"It's fundamentally not rights-oriented."

[Content Note: Racism; anti-Semitism; Islamophobia; misogyny; abuse.]

Julia Angwin and Hannes Grassegger have written a terrific piece for ProPublica, bluntly titled: "Facebook's Secret Censorship Rules Protect White Men from Hate Speech But Not Black Children." It's a long read, but well worth your time and attention, so settle in.

I will just quickly highlight this passage, whence comes the title for my post (emphasis mine):
By 2008, the company had begun expanding internationally but its censorship rulebook was still just a single page with a list of material to be excised, such as images of nudity and Hitler. "At the bottom of the page it said, 'Take down anything else that makes you feel uncomfortable,'" said Dave Willner, who joined Facebook's content team that year.

Willner, who reviewed about 15,000 photos a day, soon found the rules were not rigorous enough. He and some colleagues worked to develop a coherent philosophy underpinning the rules, while refining the rules themselves. Soon he was promoted to head the content policy team.

By the time he left Facebook in 2013, Willner had shepherded a 15,000-word rulebook that remains the basis for many of Facebook's content standards today.

"There is no path that makes people happy," Willner said. "All the rules are mildly upsetting." Because of the volume of decisions — many millions per day — the approach is "more utilitarian than we are used to in our justice system," he said. "It's fundamentally not rights-oriented."
Well, that's refreshingly frank and ALSO TERRIBLE.

The question, of course, is if the approach to moderation is "fundamentally not rights-oriented," to what is it oriented? Profits, is the simple answer — but because Facebook's primary profit-making enterprise is data collection on its users, I think the true answer is slightly more complex and sinister, as they try to balance the appearance of safety for users with the ruthless exploitation and tolerance of abuse of those users for their advertisers.

One additional observation: There's nothing in the article about the flagging of content by users. And I suspect that plays a huge role in how moderating decisions get made.

I know from experience that conservatives (and "far-leftists" who imagine they're not conservatives) spend an inordinate amount of time tracking and policing and reporting people they don't like.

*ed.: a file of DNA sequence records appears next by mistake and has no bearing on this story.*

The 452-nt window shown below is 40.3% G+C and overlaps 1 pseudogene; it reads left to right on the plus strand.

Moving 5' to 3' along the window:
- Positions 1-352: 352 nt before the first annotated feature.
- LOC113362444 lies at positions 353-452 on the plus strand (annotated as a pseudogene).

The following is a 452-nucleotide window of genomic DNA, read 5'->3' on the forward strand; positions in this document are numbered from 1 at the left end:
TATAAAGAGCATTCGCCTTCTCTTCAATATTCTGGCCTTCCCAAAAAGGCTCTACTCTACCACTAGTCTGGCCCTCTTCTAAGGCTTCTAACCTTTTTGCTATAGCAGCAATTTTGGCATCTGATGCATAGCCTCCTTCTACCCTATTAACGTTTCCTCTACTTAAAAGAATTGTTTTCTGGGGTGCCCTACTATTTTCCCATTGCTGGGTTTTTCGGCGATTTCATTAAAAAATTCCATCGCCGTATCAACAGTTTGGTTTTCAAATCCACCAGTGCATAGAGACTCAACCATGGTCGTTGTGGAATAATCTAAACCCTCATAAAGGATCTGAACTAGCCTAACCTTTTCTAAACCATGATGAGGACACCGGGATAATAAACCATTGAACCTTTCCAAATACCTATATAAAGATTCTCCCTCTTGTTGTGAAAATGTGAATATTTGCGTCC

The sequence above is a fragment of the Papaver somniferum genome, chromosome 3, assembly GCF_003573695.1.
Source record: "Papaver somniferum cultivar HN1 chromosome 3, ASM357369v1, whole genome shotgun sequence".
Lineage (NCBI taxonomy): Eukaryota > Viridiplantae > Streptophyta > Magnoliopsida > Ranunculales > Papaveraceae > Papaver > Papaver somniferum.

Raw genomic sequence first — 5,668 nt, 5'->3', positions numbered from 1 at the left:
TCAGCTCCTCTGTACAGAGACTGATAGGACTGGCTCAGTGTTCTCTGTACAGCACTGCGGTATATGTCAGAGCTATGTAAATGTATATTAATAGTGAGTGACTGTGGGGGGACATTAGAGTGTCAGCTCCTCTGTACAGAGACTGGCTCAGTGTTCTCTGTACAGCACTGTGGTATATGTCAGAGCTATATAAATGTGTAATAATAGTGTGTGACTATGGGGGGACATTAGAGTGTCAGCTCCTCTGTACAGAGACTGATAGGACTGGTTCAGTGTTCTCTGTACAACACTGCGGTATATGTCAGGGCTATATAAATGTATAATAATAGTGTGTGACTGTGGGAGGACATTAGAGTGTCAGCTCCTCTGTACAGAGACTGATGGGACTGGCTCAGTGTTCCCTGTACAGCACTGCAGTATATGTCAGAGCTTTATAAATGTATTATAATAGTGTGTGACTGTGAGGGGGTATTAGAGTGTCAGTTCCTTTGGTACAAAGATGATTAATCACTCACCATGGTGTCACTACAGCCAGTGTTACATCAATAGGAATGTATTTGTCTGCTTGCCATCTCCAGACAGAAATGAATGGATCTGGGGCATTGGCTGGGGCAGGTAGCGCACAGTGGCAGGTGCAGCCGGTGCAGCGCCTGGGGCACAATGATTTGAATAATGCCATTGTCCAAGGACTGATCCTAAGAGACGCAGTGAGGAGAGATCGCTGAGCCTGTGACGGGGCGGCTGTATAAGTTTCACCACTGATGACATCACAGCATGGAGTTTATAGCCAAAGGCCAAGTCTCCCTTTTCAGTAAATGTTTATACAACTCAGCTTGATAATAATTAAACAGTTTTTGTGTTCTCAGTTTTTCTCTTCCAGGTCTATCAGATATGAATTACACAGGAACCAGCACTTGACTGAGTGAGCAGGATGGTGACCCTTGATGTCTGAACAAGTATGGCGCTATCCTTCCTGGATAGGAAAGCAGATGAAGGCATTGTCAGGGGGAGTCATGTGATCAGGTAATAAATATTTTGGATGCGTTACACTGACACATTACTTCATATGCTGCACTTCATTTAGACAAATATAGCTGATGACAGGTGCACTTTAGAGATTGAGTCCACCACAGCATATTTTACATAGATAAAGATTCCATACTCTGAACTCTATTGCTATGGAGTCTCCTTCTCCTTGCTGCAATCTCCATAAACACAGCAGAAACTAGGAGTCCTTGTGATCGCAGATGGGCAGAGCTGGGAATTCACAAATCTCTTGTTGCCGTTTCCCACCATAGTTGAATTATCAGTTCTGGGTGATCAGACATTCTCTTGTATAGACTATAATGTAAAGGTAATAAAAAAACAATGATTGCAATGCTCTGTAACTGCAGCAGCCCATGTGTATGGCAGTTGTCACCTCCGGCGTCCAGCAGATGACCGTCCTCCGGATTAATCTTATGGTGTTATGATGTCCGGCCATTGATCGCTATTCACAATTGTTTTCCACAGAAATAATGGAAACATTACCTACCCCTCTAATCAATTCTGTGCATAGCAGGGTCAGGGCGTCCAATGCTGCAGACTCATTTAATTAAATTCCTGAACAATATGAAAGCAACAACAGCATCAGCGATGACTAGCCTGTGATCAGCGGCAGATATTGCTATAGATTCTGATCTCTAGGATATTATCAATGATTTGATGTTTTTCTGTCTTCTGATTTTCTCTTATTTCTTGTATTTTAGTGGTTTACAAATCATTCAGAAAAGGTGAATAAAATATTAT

I suspect that progressives generally spend a lot less time focused on the people we don't like, and have a much lower impulse for tracking and reporting.

What does that mean on Facebook? It's very likely that's going to influence how people who receive reports on flagged content respond as moderators.

Similarly, the options that Facebook provides for reporting inappropriate content shape those reports in a very particular way:

Option 1: It's annoying or not interesting
Option 2: I think it shouldn't be on Facebook
Option 3: It's a false news story
Option 4: It's spam

That's it. There's not even an option for reporting something as harmful, abusive, etc.

If I were going to report abusive content — let's say racist content, for this example — I'm not going to choose "annoying or not interesting," because I find racist content rather more problematic than "annoying."

I would choose "I think it shouldn't be on Facebook," which is the only subjective option of the four. My report gets submitted already prefaced with "I think," as opposed to my being able to definitively say it doesn't belong, though I would be able to definitively say it's annoying, even though that is arguably more subjective than whether abusive material "shouldn't be on Facebook."

That doesn't seem incidental. And I strongly suspect that who reports content, and how it gets reported, has a major impact on the deeply problematic aspects of Facebook's secret censorship strategy.

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